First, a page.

Caterpillar posted $14.3 billion in sales and revenues in the fourth quarter compared with $12.9 billion in the fourth quarter of 2017, a 10.9-percent increase. Full year sales and revenues were $54.7 billion, compared with $45.5 billion in full-year 2017, a 20.2-percent jump.
Fourth quarter 2018 profit was $1.78 per share compared with a loss of $2.18 per share in the fourth quarter of 2017. Adjusted profit per share in the fourth quarter of 2018 was $2.55 per share, compared with $2.16 adjusted profit per share in Q417, an 18-percent increase. Full-year profit per share was $10.26 in 2018, compared with profit per share of $1.26 in 2017. Adjust profit per share leaped from $6.88 to $11.22, a 63.1-percent hike.
“In 2018, Caterpillar achieved record profit per share and returned significant levels of capital to shareholders,” said Caterpillar chairman and CEO Jim Umpleby. “Our global team remained focused on serving our customers, executing our strategy and investing for future profitable growth.”
Caterpillar expects 2019 profit per share to increase to a range of $11.75 to $12.75 per share.
“Our outlook assumes a modest sales increase based on the fundamentals of our diverse end markets as well as the macroeconomic and geopolitical environment,” said Umpleby. “We will continue to focus on operational excellence, including cost discipline, while investing in expanded offerings and services to drive long-term profitable growth.”
Construction Industries’ total sales were $5.705 billion in the fourth quarter of 2018, compared with $5.295 billion in the fourth quarter of 2017, a 7.7-percent year-over-year increase, mostly the result of higher sales volume for construction equipment. Favorable price realization was mostly offset by unfavorable currency impacts caused by a stronger U.S. dollar.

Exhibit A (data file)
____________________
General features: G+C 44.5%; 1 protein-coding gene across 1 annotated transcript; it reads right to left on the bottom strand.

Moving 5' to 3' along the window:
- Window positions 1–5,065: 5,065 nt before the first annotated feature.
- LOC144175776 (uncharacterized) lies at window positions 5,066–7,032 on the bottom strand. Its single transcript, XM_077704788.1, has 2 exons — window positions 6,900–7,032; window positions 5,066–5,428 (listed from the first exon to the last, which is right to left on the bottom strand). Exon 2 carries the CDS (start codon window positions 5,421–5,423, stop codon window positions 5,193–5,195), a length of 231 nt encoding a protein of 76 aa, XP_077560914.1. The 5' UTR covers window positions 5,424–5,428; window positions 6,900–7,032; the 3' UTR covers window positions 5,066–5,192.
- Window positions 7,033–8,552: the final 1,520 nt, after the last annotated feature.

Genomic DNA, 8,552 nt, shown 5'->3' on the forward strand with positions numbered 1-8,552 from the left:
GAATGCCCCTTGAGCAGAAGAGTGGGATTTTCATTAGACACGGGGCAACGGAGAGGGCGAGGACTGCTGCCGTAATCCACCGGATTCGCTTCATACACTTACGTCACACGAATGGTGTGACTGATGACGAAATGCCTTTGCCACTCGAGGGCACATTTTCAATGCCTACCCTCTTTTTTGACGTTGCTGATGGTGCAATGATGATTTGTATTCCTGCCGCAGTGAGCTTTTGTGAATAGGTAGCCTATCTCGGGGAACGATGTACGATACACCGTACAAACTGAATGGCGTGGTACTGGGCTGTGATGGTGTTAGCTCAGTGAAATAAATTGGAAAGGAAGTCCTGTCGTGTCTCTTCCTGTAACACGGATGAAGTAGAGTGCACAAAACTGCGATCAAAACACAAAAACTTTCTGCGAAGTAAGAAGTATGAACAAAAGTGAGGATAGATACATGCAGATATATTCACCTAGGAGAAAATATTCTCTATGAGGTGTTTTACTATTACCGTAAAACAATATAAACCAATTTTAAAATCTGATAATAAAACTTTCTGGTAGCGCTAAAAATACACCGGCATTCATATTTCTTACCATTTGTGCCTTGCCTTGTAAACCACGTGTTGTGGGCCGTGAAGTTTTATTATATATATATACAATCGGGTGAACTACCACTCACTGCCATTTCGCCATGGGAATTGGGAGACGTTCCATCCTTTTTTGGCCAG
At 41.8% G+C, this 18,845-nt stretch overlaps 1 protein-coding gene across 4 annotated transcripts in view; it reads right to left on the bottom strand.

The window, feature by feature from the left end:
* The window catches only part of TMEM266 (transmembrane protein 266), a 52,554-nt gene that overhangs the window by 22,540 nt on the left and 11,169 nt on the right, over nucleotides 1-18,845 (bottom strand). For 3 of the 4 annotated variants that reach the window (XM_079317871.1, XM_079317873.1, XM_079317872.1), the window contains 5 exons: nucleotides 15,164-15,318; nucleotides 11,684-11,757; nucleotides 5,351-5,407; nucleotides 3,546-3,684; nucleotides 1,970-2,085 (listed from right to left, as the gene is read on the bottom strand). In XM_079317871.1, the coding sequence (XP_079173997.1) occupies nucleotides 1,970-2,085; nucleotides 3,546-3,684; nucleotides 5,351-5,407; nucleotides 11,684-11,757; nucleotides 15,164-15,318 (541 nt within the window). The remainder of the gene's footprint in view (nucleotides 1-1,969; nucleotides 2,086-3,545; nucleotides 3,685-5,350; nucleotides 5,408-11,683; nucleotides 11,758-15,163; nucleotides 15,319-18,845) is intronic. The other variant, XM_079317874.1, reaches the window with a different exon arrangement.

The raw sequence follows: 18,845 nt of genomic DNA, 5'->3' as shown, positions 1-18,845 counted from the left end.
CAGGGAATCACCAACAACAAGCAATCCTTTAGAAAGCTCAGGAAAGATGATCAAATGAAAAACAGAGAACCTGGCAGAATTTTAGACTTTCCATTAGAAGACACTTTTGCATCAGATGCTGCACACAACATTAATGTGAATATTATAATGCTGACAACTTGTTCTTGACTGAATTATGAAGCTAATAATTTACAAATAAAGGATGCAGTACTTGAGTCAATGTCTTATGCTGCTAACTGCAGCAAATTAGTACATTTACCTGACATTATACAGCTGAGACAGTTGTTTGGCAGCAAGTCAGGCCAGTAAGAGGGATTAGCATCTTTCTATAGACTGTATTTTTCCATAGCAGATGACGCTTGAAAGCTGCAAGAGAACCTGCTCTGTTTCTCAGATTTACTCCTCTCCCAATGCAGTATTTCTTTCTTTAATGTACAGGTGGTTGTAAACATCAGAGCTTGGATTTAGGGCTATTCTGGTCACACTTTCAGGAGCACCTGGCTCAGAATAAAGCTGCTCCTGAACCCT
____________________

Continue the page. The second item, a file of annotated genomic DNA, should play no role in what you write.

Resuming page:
In North America, the sales increase was driven by higher demand for new equipment, with about half caused by an increase in dealer inventories. The increase in demand was primarily to support oil-and-gas activities, including pipelines, and non-residential building construction activities. Favorable price realization also contributed to the sales improvement.
Construction activities remained at low levels in Latin America. Sales increased in Europe, Africa and the Middle East as infrastructure, road and non-residential building construction activities drove higher demand in Europe, partially offset by weakness in the Middle East.
Sales in Asia/Pacific declined because of lower demand in China, partially offset by higher demand in a few other countries in the region. Unfavorable currency impacts also contributed to the sales decline.
Construction Industries’ profit was $845 million in the fourth quarter of 2018, compared with $837 million in the fourth quarter of 2017. The increase in profit was a result of favorable price realization and higher sales volume, mostly offset by higher manufacturing costs, including material, labor and freight costs.
The Energy & Transportation’s total sales were $6.287 billion in the fourth quarter compared with $5.640 billion in the fourth quarter of 2017, an 11.5-percent jump, based on higher sales volume across all applications except industrial, which was flat. Sales increased in oil and gas because of higher demand for reciprocating engines in North America for gas compression and well-servicing applications. Sales improved across all regions in power generation, with the largest increases in North America and EAME, primarily for reciprocating engine applications including data centers and other large power generation projects.